NHS strike: A walkout by people who care about you

NHS workers strike outside University College Hospital in central London
NHS workers strike outside University College Hospital in central London
Alex Stevenson By

'Give us more pay,' the NHS workers strike today is supposedly going, 'or the patients get it'. But the truth is that the conduct of these compassionate, caring workers couldn't be more different.

It's an odd sort of tension. Usually, brinksmanship is the basic idea of any industrial action. A walkout, in order to secure its full effect, is about the withdrawal of a critical service in order to give those in charge a serious jolt. The very people who we turn to for help when we are most vulnerable are supposed to fold up their arms and shake their heads. They must deliver a stark rebuff to the politicians and civil servants, who have refused to implement a one per cent pay rise recommended by an independent board. What this strike is supposed to show is that they can't just go on relying on these people indefinitely.

Today's four-hour strike is a big deal. It is the first time anything like this has happened for over 30 years. And judging by the press coverage you'd think these staff had suddenly transformed from being our nation's favourite workforce to a bunch of cold, heartless villains. That couldn't be further from the truth.


Something of a theme emerges when you look at the brinksmanship of the striking NHS staff. Take Unison, the largest union involved in today's strike. Its message is that "we don't feel valued or respected by our employers or the health minister". But it explains, in a tone of deep apology, that "we felt it was important to explain the reason we are taking action today". And it says:

"We haven't taken this decision lightly, and we will do our best to ensure that patients are safe, but there will be disruption to your health services today."

The subclause here – that the striking NHS staff want to make sure their patients are safe – takes just the right amount of sting out of this strike. It is not about hurting patients, it's about hurting the bosses.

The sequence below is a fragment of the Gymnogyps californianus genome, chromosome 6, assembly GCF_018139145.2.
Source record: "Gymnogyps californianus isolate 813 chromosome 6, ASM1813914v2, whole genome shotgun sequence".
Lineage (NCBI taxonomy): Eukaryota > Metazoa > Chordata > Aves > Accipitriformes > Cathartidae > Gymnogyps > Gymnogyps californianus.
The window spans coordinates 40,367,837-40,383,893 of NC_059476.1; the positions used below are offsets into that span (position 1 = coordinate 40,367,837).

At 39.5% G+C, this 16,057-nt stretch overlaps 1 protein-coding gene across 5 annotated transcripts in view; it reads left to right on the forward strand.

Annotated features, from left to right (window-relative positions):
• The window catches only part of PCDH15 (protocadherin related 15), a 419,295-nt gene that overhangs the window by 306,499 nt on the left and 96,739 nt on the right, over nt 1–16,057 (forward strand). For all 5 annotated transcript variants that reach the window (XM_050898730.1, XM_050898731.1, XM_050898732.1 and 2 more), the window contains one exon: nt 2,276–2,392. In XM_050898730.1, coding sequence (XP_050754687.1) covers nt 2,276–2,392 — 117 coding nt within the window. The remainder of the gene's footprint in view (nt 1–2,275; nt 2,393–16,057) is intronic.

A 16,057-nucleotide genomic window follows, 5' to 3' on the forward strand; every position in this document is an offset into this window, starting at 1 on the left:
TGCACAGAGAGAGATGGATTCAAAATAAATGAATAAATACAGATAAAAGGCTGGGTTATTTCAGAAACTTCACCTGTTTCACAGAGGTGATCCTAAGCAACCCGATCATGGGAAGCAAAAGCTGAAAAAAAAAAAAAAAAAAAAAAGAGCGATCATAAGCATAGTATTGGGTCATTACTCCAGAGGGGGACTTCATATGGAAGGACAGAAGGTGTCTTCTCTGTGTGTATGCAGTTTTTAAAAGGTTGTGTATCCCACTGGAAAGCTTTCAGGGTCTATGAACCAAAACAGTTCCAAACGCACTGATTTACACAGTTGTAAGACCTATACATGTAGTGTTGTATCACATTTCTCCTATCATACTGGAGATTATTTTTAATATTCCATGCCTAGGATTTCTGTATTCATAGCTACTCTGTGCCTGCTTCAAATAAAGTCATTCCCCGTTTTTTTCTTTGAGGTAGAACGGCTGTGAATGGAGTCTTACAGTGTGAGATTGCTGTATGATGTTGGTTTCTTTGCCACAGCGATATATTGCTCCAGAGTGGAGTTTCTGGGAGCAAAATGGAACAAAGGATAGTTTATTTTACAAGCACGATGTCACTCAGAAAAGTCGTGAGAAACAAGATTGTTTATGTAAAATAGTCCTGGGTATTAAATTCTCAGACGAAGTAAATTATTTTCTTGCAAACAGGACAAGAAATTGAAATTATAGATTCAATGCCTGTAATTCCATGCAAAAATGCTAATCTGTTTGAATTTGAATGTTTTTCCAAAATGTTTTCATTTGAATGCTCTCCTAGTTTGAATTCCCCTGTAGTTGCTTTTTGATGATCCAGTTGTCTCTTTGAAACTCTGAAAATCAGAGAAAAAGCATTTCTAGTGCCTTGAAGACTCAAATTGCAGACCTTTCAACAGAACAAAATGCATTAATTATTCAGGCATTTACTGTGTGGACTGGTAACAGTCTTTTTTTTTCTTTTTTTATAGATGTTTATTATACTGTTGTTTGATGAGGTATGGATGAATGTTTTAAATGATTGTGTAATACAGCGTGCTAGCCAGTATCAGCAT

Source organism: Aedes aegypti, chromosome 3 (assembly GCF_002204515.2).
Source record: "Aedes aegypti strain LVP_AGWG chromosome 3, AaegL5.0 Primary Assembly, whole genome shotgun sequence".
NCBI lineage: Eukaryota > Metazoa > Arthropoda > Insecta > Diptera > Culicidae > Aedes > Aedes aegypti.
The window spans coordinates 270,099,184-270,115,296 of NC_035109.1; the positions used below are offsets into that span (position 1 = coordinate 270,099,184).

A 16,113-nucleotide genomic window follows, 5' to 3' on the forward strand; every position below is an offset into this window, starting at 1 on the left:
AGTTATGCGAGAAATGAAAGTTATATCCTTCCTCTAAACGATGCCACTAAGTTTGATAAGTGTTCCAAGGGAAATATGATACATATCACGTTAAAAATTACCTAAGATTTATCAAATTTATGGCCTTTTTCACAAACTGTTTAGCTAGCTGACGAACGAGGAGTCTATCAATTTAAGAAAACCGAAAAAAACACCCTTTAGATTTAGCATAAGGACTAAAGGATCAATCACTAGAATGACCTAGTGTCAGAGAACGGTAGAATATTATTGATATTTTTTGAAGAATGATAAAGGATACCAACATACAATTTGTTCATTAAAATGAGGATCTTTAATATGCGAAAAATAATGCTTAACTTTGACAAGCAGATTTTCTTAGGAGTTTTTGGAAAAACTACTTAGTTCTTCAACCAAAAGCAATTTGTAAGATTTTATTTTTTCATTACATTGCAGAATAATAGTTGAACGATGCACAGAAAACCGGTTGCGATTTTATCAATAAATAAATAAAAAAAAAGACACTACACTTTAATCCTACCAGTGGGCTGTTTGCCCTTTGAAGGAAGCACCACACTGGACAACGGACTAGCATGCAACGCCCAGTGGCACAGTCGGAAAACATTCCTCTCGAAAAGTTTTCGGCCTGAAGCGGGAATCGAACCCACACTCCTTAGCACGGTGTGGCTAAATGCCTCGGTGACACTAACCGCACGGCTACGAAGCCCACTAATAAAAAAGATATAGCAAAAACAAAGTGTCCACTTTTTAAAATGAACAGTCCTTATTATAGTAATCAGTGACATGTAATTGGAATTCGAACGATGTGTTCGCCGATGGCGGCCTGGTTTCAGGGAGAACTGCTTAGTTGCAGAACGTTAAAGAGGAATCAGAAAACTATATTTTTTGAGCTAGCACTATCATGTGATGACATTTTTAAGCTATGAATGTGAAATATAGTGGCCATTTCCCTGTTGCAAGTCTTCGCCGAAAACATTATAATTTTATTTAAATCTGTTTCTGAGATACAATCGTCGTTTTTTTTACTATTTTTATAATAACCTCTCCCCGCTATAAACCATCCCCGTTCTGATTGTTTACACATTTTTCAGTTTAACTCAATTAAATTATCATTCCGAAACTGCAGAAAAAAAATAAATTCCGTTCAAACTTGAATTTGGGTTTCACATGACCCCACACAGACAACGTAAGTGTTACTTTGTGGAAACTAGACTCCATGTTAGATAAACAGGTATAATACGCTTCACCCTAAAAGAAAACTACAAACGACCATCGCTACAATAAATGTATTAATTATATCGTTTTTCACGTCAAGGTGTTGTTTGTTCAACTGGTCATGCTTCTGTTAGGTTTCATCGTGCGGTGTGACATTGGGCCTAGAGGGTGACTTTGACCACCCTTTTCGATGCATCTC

The most hardnosed might call this the language of equivocation. But NHS workers care too much. It is in their DNA. It is certainly why they are in the work they are. They don't do their job because they are motivated by money. They are not in the City making deals or selling secondhand cars. They are dealing with other people's revolting bodily fluids because they care. They are not the kind of people who are very good at being brutal.

The same theme appears again and again.

The GMB union agreed that renal dialysis and oncology patients will be responded to when they call for help in the north-west. The major and hazardous incident team remained on duty, just in case.

The Royal College of Midwives made clear that midwives will continue to care for women and babies and prioritise patient safety.

UCATT, the construction union, said: "The safety of patients is paramount, therefore if your workplace rep agrees that you are required to work during the stoppage then you will attend work at that time."

And the Unite union, in its information for employers and managers, stated that its members "will always put patient safety first". Proper emergency cover was provided as a result, but only in line with the service you'd expect to see on Christmas Day or any other bank holiday.

Its notes for ambulance operators states that members should only respond to 'RED' calls. This appears to be the frontline of the strike – the sensitive blurred area where managers request additional cover for non-emergency work. The union resorts to threats here. "Trusts should be informed locally that if Green or lower grade calls are upgraded, without good reason," it warns, "Unite will reconsider offering this exemption in future action."

All this paints a picture of a civilised and sensitive strike action. A full and complete walkout would be something to write about. People would lose their lives as a result. In stark political terms, that would be counterproductive. In human terms, it would be unthinkable for this group of workers.

So they are going ahead with giving ministers a jolt, without making it an unacceptably painful one. It will certainly create enough chaos to make their point, but it does not mean the NHS itself is suspended for four hours.

It is exactly what you'd expect from a bunch of people who have devoted their lives to helping others.

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